Dwarf Sour Cherries: varieties, pruning and care

Photo by Sara Williams. Sour cherries do best in weed-free, well drained soils in full sun.

Sara Williams

The dwarf sour cherries bred at the University of Saskatchewan since 1999 are dwarf but not always sour. Many can be eaten fresh right off the bush. Rather than trees, they are grown as multi-stem shrubs, 8 to 9 feet (240-275 cm) high. But they can be easily maintained at 6 to 7 feet (180-215) with regular pruning.

Bush cherries often start fruiting in their fourth or fifth year when they are about 4 feet (120 cm) tall.  By the time they are 6 x 4 feet (180 x 120 cm) they are generally yielding 20 to 30 pounds (9-14 lb) of fruit.  In Saskatchewan, most of these cherries fruit from the last week in July to the second week of August. The fruit can be bright red, burgundy or almost black when fully ripe.

These dwarf sour cherries are best grown as multi-stem shrubs. About 8 to 9 feet (240-275 cm) in height, their glossy green leaves, showy white flowers and bright fruit lend them ornamental as well as food value. Sour cherries are self-compatible. They do not need pollen from another variety or bush in order to set fruit.

Bush varieties released by the University of Saskatchewan include:

‘Carmine Jewel’ (1999, zone 2), the first dwarf sour cherry introduced by the University of Saskatchewan is also the first to ripen, often by the last week of July. The cherries have good flavour and aroma and are very good for processing. At 6-7 feet (180-210 cm) in height, it is a bit shorter than the other varieties. Its height, coupled with reduced suckering, make it ideal for an urban landscape.

The Romance Series:

‘Crimson Passion’ (2003, zone 3) has the highest quality fruit of the dwarf cherries, a blend of sweet and sour, good for fresh eating. It is the smallest (4-5 feet / 120-150 cm), rarely suckers and grows slowly, an excellent choice for smaller spaces.

‘Cupid’ (2003, zone 2 and perhaps colder) has black fruit on 7-8 feet (210-240 cm) bushes that ripen in early August. It blooms later, generally avoiding damaging late frosts. It has the largest fruit size (6.5 g) but its pits are often too large for hand-held pitters. Although its fruit yields are about half that of other varieties, its flavour is especially tangy and it’s excellent for dipping in chocolate or canning whole.

‘Juliet’ (2003, zone 2 and perhaps colder) has burgundy-red fruit averaging 5 g and excellent fresh flavour. It is 7-8 feet (210-240 cm) with a strong spreading form. It tends to bloom a few days earlier than other varieties and goes dormant a week or so earlier.

‘Romeo’ (2003, zone 3 and warmer) is considered the best of the cherries for fresh eating. It comes into production a year before other varieties, but has a tendency to over-produce which sometimes means lower yields in off years. The dark burgundy fruit average 4 g and ripen in early August. The plants are very similar to those of ‘Carmine Jewel.’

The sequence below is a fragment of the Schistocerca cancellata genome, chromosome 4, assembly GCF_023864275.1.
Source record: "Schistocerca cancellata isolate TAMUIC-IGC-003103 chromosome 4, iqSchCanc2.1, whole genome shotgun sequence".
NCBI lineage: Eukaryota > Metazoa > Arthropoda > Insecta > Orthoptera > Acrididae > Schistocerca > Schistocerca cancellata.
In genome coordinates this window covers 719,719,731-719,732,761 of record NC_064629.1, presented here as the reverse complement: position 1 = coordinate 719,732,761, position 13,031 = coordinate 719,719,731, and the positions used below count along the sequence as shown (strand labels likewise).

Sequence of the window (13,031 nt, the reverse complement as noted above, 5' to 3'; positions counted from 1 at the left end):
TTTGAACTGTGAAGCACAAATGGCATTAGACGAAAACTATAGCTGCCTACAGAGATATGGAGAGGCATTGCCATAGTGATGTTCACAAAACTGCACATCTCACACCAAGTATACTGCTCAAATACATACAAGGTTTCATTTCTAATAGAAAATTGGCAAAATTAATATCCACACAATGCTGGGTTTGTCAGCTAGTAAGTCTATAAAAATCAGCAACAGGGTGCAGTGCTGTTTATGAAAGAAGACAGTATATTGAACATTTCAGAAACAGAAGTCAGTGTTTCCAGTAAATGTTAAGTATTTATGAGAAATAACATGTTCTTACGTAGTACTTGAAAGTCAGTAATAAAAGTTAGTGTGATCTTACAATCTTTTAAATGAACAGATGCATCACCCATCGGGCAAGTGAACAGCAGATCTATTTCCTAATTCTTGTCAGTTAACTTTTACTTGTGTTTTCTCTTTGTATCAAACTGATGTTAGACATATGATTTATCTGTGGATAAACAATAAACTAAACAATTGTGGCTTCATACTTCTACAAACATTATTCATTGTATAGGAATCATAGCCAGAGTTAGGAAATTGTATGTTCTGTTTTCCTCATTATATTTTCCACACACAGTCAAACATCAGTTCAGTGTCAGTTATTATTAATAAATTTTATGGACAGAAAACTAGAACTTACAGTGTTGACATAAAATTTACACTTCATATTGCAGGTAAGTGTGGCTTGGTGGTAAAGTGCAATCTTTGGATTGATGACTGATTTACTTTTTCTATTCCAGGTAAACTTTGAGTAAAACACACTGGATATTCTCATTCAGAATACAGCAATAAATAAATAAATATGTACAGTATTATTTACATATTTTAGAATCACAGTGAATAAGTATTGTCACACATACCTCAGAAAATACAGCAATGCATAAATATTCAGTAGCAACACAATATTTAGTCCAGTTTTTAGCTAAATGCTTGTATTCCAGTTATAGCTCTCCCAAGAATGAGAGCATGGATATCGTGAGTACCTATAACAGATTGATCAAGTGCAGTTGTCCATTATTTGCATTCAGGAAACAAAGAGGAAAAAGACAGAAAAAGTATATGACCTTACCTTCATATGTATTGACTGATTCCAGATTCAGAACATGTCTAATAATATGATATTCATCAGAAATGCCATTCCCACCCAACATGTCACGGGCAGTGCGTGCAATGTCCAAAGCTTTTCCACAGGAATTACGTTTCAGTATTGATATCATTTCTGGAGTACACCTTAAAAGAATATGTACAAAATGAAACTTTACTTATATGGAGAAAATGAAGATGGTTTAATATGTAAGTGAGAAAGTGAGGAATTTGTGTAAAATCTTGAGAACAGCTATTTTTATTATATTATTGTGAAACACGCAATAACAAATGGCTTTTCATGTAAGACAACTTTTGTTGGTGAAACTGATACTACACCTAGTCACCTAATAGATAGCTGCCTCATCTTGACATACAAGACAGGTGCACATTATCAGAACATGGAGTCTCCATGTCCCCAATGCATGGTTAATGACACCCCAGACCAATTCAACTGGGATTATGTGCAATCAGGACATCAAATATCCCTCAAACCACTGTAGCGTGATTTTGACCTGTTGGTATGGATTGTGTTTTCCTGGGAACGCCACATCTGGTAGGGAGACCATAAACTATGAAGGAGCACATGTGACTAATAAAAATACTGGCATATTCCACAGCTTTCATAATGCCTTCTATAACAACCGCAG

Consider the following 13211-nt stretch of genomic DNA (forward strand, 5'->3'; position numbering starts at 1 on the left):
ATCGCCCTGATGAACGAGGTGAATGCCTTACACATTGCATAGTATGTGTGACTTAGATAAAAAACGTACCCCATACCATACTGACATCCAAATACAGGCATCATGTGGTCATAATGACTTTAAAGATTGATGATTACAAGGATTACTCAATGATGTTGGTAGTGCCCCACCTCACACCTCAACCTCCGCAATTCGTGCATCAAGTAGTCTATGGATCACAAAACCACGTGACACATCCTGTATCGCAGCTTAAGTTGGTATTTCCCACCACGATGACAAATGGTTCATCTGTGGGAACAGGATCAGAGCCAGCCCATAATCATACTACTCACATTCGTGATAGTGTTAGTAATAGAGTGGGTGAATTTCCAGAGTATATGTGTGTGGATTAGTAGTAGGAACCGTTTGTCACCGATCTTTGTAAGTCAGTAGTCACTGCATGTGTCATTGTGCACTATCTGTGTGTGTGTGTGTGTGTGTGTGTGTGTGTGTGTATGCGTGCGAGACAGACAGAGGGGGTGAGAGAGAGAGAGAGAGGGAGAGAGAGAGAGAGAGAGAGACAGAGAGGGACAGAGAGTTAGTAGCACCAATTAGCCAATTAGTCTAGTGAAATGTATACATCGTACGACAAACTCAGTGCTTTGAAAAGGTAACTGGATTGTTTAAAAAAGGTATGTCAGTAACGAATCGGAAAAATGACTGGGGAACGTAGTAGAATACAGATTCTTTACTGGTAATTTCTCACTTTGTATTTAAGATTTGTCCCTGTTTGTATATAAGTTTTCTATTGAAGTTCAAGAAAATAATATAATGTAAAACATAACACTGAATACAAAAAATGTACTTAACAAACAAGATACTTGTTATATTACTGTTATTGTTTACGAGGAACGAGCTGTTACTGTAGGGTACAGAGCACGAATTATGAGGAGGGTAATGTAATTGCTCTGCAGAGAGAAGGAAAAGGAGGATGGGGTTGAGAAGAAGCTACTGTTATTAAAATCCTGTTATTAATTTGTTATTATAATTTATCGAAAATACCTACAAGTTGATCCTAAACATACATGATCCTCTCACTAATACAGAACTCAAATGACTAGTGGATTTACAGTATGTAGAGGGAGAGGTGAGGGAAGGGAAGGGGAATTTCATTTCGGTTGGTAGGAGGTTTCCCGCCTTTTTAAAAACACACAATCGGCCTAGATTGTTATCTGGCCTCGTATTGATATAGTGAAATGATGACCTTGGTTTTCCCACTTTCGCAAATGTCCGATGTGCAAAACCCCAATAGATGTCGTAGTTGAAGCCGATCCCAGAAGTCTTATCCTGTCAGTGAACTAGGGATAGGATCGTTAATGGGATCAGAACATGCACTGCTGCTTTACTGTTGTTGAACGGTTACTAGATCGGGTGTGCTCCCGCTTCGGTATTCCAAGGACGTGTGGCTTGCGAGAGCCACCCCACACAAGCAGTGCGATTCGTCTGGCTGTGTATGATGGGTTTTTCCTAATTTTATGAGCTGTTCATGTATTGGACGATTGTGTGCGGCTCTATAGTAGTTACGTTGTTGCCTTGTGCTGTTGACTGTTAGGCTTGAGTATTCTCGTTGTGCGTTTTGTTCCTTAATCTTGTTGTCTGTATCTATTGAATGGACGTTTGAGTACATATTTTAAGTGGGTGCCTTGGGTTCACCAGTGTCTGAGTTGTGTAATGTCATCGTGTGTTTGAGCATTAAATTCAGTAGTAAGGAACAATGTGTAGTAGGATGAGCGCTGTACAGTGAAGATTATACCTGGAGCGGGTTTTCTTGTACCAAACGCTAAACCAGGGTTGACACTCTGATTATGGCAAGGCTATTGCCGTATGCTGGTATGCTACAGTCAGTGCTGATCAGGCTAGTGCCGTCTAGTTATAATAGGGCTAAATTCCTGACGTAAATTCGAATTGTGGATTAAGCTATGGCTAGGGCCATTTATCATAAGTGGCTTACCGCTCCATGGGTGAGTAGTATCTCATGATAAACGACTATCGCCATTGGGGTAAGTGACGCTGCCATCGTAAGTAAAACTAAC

‘Valentine’ (2003, zone 2, worth trying in 1a) is the only dwarf cherry with bright red fruit, keeping its colour when dried while other varieties become almost black. The fruit weighs 4.5 g. It is the largest shrub of the dwarf sour cherries.

Planting and care:

Sour cherries do best in weed-free, well drained soils in full sun. They do not like “wet feet.” As individual plants, space the dwarf sour cherries about 5 feet (150 cm) apart. If a hedge if preferred, plant them 3 feet (90 cm) apart. To conserve moisture and control weeds, mulch them after planting with 4 inches (10 cm) of post peelings, wood chips, clean (weed-free) straw or leaves.

Apply a granular fertilizer such as 11-48-0, 16-20-0 or 11-48-0 just beyond their drip line in early spring before growth begins. Beware! Too much nitrogen encourages growth into late fall which may then not harden off in time for winter, creates leafy growth at the expense of fruit, and results in more succulent tissue that is vulnerable to disease and insect entry.


Dwarf sour cherries are shrubs, not trees. Once established, prune them in early spring before growth begins. Branches 7 years or older have reached the end of their productive years and should be removed. Begin pruning at the base, as close to soil level as possible. Remove about 25% of the oldest, thickest branches. By “opening up” the interior to sunlight and air movement, insect and disease habitat is reduced, while flower production is increased. This results in a higher yield of larger, tastier and better quality fruit.

Avoid simply “shearing” the shrub’s exterior. If sheared, the plant responds by developing multiple new stems at every cut, in effect, creating a “hedge” at the end of every sheared branch. Instead of increasing sunlight and air penetration to the interior, you will have further blocked it.

The biggest problem you’re likely to encounter with cherries is the cherry fruit fly. Naturalyte, a spinosad formulation, is registered for use by home gardeners.

This column is provided courtesy of the Saskatchewan Perennial Society (SPS; saskperennial@hotmail.com). Check our website (www.saskperennial.ca) or Facebook page (www.facebook.com/saskperennial) for a list of upcoming gardening events.